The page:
Acquisition of Directional Survey Data with Adapted Logging Tools


In the PEMEX Southern Drilling and Producing Region, which includes all land wells drilled in the southeastern states of Mexico, directional drilling has gradually increased to 75% of wells drilled. Producing zones in the region are also deep with difficult targets under high pressure and temperature. These factors have led PEMEX to seek out new technology in an effort to optimize drilling and producing operations.

One of the special projects defined for the year 2001 was to evaluate the application of running a high-accuracy gyroscopic directional survey instrument in tandem with PEMEX logging systems. In the process, the Southern Region engineering group and the PEMEX wireline logging division worked with a local survey company to build a special housing to run the gyro probe on top of several different logging instruments.

This paper describes the development of the tandem gyro-logging combination tool and tests in three wells. System performance is analyzed and comparisons are made between gyro survey results and other survey instrumentation. Conclusions indicate that the success of running two services in one run in the well saves substantial rigtime and eliminates the costs of additional wireline runs. Furthermore, the application of high-accuracy survey information may prove valuable in more accurate wellbore placement and reservoir mapping—leading to enhanced production. In the future, the combination run may also have value in detecting the orientation of imaging logs in both cased and open hole to determine fracture orientation and formation dip angle.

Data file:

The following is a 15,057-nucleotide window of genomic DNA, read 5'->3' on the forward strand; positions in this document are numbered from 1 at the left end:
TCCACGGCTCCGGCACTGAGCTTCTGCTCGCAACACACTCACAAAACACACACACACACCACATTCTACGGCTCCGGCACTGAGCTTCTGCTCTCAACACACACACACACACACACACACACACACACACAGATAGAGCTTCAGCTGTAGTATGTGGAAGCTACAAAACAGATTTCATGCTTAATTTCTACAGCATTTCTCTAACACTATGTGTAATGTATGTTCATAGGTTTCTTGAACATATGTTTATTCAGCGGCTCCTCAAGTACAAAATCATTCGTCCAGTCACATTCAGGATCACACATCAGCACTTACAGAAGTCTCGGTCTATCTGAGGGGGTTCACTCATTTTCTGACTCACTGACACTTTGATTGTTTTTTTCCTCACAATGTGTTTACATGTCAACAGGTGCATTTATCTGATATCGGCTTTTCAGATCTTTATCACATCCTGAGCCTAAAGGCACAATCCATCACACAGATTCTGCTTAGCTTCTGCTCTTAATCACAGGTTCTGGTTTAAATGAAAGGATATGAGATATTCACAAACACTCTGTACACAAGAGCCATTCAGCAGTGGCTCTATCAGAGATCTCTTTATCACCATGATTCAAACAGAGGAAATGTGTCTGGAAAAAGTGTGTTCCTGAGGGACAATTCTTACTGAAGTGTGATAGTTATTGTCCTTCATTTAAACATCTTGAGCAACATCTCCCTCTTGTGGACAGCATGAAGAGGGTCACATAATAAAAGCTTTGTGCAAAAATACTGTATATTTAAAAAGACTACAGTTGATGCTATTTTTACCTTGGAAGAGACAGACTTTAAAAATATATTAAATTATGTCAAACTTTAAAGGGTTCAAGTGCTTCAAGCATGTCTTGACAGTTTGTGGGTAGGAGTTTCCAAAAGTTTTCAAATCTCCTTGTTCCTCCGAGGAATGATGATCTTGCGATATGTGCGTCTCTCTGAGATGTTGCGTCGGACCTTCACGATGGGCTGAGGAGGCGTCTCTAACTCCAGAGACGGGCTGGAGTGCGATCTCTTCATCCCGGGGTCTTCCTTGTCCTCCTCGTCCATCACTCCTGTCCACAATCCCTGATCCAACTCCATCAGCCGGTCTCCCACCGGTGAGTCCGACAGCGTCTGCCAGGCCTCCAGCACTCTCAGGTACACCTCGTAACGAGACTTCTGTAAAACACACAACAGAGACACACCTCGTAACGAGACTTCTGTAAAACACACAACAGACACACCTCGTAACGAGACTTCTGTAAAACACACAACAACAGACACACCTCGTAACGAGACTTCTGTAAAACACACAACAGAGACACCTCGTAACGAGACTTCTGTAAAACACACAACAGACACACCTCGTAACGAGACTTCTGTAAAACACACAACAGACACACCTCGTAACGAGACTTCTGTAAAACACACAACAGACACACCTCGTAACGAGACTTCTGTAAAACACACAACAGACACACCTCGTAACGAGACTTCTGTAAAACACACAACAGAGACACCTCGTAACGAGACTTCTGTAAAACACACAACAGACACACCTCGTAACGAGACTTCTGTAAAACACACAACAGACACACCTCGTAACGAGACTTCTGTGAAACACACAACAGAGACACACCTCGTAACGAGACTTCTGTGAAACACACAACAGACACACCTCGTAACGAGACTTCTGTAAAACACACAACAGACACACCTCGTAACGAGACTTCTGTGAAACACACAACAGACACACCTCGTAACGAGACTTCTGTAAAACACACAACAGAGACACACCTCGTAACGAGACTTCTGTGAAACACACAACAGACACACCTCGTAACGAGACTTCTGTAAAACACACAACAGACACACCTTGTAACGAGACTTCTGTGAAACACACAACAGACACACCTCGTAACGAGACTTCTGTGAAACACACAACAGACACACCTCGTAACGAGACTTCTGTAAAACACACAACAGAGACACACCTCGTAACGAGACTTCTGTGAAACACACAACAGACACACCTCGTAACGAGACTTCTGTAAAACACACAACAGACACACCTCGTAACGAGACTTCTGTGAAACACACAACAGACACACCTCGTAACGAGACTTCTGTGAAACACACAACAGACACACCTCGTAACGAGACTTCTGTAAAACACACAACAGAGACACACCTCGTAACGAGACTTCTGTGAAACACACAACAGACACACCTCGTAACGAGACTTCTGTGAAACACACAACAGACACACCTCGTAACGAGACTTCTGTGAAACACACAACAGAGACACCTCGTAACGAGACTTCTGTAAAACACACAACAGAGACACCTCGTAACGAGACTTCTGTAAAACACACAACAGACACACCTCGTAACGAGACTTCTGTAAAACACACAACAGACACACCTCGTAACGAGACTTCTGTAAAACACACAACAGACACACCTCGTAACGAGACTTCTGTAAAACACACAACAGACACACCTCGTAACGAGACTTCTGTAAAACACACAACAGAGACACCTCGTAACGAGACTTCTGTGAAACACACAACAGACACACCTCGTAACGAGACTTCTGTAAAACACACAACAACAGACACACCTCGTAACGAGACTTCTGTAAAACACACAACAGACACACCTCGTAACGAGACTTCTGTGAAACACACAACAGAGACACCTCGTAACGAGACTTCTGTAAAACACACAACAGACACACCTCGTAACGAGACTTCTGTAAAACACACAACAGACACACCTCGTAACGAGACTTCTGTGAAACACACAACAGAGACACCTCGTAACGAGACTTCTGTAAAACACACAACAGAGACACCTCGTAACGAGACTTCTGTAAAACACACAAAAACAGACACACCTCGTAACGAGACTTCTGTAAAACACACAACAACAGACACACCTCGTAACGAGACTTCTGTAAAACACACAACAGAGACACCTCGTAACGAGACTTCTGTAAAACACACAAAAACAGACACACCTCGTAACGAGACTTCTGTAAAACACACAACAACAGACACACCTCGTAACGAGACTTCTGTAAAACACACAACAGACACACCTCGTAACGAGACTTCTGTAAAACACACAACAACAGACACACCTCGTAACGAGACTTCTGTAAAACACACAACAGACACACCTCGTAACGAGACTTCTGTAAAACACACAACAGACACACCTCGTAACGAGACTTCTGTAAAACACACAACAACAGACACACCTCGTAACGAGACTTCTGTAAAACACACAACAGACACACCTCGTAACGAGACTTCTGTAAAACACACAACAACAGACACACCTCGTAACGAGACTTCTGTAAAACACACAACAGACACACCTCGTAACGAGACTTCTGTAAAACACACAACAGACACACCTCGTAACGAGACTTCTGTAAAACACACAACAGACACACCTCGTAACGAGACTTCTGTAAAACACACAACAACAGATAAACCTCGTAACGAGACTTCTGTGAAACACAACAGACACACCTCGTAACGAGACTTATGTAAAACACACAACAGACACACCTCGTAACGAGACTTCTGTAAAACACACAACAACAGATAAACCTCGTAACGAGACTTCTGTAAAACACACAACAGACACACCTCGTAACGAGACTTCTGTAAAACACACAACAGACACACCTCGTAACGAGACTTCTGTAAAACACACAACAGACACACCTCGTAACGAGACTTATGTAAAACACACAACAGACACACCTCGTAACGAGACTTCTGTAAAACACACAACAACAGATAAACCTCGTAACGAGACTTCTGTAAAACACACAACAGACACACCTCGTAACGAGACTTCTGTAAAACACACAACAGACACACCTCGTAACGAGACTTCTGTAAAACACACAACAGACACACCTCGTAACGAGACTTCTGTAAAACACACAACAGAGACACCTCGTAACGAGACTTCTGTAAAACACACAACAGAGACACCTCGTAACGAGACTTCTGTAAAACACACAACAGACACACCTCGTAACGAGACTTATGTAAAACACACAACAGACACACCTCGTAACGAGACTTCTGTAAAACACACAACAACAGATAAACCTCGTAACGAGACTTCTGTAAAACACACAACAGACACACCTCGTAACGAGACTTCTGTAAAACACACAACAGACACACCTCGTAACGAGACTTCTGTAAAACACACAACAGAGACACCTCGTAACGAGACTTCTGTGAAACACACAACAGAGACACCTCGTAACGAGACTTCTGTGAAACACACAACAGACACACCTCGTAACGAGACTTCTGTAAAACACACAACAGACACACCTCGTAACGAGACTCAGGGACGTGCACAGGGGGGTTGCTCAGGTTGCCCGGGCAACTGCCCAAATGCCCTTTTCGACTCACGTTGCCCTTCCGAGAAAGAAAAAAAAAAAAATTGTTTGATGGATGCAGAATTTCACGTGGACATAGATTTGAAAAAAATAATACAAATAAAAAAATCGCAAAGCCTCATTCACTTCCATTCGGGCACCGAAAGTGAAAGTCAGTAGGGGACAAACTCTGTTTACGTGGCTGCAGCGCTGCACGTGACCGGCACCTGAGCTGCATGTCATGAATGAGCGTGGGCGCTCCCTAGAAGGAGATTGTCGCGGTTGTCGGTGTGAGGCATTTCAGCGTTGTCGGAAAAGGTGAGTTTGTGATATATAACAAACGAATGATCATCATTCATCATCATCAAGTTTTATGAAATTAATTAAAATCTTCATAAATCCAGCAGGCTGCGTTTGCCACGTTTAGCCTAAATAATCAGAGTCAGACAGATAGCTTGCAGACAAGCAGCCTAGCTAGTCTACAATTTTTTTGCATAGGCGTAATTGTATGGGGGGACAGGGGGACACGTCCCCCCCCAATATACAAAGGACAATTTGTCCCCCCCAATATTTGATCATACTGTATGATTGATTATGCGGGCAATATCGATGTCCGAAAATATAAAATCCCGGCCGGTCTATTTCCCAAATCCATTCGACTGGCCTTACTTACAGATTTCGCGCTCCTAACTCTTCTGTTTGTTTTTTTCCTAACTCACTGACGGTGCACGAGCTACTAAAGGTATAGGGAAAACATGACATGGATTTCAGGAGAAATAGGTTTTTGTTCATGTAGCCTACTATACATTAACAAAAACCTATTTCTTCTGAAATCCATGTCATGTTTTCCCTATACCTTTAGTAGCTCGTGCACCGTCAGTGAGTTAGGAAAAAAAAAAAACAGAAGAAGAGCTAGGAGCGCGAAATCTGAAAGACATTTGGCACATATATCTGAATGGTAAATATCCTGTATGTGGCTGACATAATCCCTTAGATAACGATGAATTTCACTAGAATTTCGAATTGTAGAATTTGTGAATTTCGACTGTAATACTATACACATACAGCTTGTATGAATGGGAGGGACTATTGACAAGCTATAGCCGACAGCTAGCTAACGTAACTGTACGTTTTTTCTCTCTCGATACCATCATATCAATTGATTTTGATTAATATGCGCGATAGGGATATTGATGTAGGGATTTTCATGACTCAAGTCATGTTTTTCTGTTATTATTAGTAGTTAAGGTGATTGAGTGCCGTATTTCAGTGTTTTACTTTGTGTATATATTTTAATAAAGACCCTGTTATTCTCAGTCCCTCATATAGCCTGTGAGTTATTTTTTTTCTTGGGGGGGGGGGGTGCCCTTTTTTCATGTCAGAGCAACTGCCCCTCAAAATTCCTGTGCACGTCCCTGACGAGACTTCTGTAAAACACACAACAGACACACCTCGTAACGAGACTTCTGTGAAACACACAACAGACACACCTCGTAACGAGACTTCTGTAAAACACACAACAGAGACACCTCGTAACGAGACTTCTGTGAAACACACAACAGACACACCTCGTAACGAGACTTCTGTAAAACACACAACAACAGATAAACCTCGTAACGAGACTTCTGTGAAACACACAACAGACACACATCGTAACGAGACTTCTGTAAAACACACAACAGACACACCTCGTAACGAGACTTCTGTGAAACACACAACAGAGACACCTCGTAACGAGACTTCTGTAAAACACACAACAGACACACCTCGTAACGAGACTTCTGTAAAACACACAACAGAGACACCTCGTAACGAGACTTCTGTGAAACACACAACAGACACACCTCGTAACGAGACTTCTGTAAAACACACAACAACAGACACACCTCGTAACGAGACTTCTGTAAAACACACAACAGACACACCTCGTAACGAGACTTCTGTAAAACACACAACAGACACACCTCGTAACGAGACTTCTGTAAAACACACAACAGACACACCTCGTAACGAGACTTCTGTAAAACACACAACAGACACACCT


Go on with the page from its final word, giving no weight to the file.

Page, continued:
In early 2001, the engineering group in the PEMEX Southern Region Drilling and Producing Division began discussions with a local directional survey company concerning a new wellbore logging application that combines a high-accuracy directional survey instrument with downhole logging systems. After careful consideration, the PEMEX group made the decision to pursue the application as one of its year-2001 special projects to evaluate and deploy new technology in an effort to reduce costs and add value to PEMEX operations.

The PEMEX Southern Drilling Region comprises the land area extending from Agua Dulce, Veracruz on the western boundary to the Yucatan Peninsula in the east. The region’s oil provinces, such as in the Chiapas and Tabasco state areas, contain challenging geological stratigraphic traps under high pressure and temperature. Wells typically are drilled to 4,500 to 5,000 meters with bottomhole temperatures often exceeding 150 degrees centigrade and mud weights greater than 2 gr/cc.

Due to reservoir structure, terrain and environmental concerns, in recent years directional drilling in the region has increased to 75% of wells drilled-increasing the need for more accurate methods of wellbore surveying and placement. It is well documented that rate-gyroscopic survey systems, adapted from aerospace guidance technology and introduced to the oil industry in the 1980’s, provide a higher level of survey accuracy than magnetic systems or older gyro techniques.1,2,3,4

In general, rate-gyroscopic survey systems provide a level of quantifiable survey accuracy of 0.1 to 0.3 percent of hole depth laterally, compared to 1 to 3 percent with magnetics and older gyros. In reality, survey performance is more complex, varying by such factors as region, method, age/condition of instrumentation, tool alignment, and wellbore inclination angle and direction. From a geological standpoint, accurately measuring azimuth and inclination with a survey instrument can be crucial to precise wellbore placement and reservoir mapping, but also of great concern is the method and correlation of depth measurement.